After spending the week doing the Advanced Web App Penetration Testing class, what could be better than spending a couple of day doing exploit dev! Yeah, nobody said I was smart, but I am a sucker for punishment.
Day 1 – Linux
The class kicked off with a discussion of the dynamic Linux memory, followed quickly by a couple of interesting (albeit similar) heap exploit exercises. The class moved quickly (lots of content, little time) into overwriting function pointers (BSS segment exploitation). As usual the exercises (labs) that follow each section helped reinforce the information from the previous section. Although the exercise programs are simple (and often simple purposed) they do a good job of easing you into the exploit type your working on without distracting you with huge monolithic programs.
After lunch we started in on format string attacks, which left the class a little confused I think. So many characters that we’re not accustomed to in exploitation. Still, things sorted themselves out, and surprisingly I was even able to get the exploit working using direct parameter access techniques.
To finish up the day there were 2 exercises: The first was a proftpd exploit (that for some reason didn’t like working on my version of VMware Fusion). The second was the bootcamp portion of the class, and was based on a challenge from the DefCon 18 CTF pre-quals.
Unfortunately we didn’t get too much time on the bootcamp as we spent more time on format strings and fighting with proftpd than planned.
Day 1 was mostly performed using older (Gutsy/Edgy Linux) so very little (if any) ASLR or other advanced protections in place. That’s not to say the information in day 1 isn’t worthwhile… it’s just like everything else, it’s a starting point!
Day 2 – Windows
Monday morning kicked things off with an overview of patch diffing (using BinDiff, PatchDiff2, and turbodiff) with IDA Pro. For people who don’t know how IDA works, the class went through some basics on using IDA for diffing. I found this a bit of a shame personally. I have no intention of buying IDA Pro (as I’m not an exploit dev) and the demo version used in class doesn’t support diffing (which is the primary use for SEC710). I’d have liked to have seen the class stick to open-source or free versions to keep the playing field flat for everybody in class. Still, BinDiff and IDA Pro are the de-facto standard, so I can see where the class is coming from. Using free or open-source alternatives may have made the examples so complex as to be unusable.
Some background info was a little fluffy for my liking. For example, the section on Microsoft patches started off with a discussion on how Microsoft releases patches and how to get patches from the MS website. Good info, but mostly known and not really something that warrants more than a 60 second refresher.
The real meat of day 2 was working through the old ms07-17 ANI exploit. Taking it from patch diffing with IDA (free or pro) through to a working exploit on a Vista host. The final exploitation used heap spraying to get code execution. Unfortunately the walkthrough of the exploit on a Windows Vista system was trickier than first thought and didn’t run as smoothly as it could have. Exploitation isn’t easy though, else we’d all be doing it…
Although the appendix talks about ROP gadgets and touches on Windows 7 x64 and Windows 8, these weren’t covered in the class itself. There is an exercise at the end of the book however that touches on Win7 exploitation.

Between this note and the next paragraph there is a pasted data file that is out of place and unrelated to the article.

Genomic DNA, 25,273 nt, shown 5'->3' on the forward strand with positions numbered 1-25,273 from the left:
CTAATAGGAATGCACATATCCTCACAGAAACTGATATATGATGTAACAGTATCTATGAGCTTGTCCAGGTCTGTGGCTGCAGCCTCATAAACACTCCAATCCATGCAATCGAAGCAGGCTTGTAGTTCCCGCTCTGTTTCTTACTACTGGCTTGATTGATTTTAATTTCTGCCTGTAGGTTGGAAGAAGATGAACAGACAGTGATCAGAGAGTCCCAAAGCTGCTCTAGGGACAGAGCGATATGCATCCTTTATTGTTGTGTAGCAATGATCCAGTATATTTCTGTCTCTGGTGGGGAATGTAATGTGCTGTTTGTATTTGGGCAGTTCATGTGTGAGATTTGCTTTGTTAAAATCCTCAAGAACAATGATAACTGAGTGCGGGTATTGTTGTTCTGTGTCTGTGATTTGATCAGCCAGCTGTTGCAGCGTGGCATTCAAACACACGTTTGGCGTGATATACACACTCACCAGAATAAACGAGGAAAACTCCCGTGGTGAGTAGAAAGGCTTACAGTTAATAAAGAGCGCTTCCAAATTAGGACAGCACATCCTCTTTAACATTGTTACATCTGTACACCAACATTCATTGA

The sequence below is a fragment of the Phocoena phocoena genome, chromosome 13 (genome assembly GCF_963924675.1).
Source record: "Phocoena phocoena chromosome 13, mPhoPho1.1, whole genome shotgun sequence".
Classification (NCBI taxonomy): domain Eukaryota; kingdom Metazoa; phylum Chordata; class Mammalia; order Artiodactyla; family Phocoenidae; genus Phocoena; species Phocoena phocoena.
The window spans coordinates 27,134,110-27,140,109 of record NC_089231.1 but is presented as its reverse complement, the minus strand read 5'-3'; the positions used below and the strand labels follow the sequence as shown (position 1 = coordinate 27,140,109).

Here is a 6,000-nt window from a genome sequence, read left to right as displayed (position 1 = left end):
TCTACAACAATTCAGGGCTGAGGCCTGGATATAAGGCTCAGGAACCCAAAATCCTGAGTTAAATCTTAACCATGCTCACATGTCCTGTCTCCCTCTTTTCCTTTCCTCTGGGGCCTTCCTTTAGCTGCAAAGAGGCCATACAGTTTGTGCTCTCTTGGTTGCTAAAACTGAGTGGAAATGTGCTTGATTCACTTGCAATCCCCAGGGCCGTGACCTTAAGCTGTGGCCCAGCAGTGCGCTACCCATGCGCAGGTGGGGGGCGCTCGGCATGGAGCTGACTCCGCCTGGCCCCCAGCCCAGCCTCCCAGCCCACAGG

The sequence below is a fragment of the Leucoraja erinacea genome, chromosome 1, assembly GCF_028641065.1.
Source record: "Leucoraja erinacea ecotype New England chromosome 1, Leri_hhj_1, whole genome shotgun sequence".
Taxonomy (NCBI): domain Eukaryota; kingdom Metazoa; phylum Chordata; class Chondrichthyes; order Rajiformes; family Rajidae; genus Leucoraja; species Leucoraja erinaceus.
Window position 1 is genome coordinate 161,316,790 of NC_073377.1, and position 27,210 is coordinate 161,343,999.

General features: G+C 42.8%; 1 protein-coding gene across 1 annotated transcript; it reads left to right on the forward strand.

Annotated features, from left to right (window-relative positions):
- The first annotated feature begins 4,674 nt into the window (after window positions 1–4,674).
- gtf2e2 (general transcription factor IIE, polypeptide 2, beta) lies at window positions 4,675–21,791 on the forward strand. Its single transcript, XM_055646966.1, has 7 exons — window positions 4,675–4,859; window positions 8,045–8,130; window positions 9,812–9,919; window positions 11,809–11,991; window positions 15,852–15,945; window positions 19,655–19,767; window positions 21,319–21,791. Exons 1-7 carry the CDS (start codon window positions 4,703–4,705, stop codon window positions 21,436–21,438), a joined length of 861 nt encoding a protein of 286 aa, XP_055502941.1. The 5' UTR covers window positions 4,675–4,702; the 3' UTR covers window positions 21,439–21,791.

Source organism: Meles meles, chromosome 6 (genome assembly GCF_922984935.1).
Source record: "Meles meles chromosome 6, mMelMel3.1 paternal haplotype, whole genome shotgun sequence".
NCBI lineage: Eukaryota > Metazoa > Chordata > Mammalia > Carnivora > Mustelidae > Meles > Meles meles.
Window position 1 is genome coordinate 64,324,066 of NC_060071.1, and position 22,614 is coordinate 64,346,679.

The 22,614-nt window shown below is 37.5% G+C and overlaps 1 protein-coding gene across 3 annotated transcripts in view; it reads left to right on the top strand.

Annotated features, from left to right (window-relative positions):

A Lot of topics the class covered were a bit over my head as I don’t do this stuff on a daily basis, and unfortunately spent most of day 2 fighting with VMware fusion issues. SEC710 is not an easy class and tries to cram a LOT of information into the 2 days without going too long despite the bootcamp section. At the end of the class there is still a lot of content that needs to be reviewed to solidify things however, as well as the additional appendix content that’s not really covered in normal class. Exploit development isn’t for the faint of heart though, and anybody who thinks they can walk out of a 2 day class as a reverse engineer or exploit developer is fooling themselves.
People seem to want to compare SEC710 with Corelan’s Win32 Bootcamp. Although they both cover exploitation, SANS SEC710 covers different topics from the Corelan Live bootcamp (Linux being the biggest example) and the classes with SANS don’t run as long 😉 (Corelan likes to run 12 hour sessions both days… which is exhausting, but fun!).
Realistically there is no comparison between the two classes. SEC710 covers topics that are not covered in the Corelan class, and vice versa. As a result you end up with a broader knowledge from SEC710, but a much more detailed view from the Corelan class. Neither is better, they are simply different! Having said that, I found the explanations of the techniques are not as clear in SEC710 as they are in the Corelan Live – Win32 Exploit Development Bootcamp. Then again, having 2 days to focus on Windows means less setup, and more time to really deep dive without the confusion of describing different operating systems and how they differ.
Overall I enjoyed the class (despite not really being an exploit developer myself)… Everytime I sit in on one of these classes I learn a little more. Maybe one day I’ll actually have time to do the after class work to actually understand things fully!
Personally I hope they make some changes to SEC710 to make it deeper. To manage that I think they’d need to split the class into a 2 day Linux exploitation and a 2 day Windows exploitation class. Covering all the information in a single 2 day class just isn’t really feasible and leaves the student wanting more!